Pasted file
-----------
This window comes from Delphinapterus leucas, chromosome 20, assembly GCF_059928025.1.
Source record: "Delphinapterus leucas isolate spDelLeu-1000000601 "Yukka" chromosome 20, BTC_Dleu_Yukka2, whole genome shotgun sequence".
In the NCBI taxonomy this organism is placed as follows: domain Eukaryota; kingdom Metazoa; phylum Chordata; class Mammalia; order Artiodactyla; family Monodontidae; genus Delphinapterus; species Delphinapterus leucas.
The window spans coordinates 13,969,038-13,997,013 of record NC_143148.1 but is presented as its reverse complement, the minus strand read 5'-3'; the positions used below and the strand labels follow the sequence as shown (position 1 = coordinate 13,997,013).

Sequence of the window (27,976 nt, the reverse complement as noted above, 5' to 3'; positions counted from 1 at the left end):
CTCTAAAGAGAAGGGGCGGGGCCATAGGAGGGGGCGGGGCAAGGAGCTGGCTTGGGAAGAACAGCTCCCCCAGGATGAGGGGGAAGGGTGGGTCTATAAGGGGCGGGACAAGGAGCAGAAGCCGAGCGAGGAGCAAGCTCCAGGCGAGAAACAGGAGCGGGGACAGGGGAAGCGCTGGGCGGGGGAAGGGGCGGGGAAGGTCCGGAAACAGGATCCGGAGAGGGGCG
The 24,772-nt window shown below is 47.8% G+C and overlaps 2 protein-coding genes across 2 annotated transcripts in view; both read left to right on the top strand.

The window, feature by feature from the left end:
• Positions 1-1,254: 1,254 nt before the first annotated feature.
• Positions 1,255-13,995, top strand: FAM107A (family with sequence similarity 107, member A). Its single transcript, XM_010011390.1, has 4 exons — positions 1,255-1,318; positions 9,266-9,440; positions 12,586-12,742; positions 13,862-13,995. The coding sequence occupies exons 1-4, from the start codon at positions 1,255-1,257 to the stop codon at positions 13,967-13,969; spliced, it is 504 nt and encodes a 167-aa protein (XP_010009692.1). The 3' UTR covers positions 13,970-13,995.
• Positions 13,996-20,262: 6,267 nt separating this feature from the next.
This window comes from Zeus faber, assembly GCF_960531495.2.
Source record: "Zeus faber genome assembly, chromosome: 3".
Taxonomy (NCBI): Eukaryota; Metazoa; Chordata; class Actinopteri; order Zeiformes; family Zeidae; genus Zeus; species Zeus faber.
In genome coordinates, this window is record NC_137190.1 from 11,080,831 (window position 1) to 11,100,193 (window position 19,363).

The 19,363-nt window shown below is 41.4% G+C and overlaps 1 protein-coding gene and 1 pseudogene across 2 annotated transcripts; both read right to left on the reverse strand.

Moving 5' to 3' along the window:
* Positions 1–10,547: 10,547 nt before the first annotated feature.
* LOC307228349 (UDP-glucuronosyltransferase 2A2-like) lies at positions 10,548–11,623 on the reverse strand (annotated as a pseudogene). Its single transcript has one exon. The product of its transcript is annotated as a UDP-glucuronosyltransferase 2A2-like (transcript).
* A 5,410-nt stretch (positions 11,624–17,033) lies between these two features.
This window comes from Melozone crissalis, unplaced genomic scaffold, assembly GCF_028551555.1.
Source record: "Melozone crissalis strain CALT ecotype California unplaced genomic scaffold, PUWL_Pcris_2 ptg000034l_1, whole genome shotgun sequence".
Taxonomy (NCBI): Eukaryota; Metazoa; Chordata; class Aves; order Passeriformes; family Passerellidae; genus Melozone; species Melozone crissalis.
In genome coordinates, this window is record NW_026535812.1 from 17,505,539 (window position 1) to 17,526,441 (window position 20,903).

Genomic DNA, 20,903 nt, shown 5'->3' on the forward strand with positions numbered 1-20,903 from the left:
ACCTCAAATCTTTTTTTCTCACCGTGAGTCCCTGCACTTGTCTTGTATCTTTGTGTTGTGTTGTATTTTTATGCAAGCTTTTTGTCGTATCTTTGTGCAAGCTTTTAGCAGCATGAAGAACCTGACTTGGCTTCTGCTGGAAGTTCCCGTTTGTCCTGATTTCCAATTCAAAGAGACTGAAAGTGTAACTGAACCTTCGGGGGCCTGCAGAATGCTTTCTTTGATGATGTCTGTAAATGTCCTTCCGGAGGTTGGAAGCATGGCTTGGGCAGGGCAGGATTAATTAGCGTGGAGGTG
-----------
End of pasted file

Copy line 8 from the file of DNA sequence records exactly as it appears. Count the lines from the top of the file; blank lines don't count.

The window, feature by feature from the left end: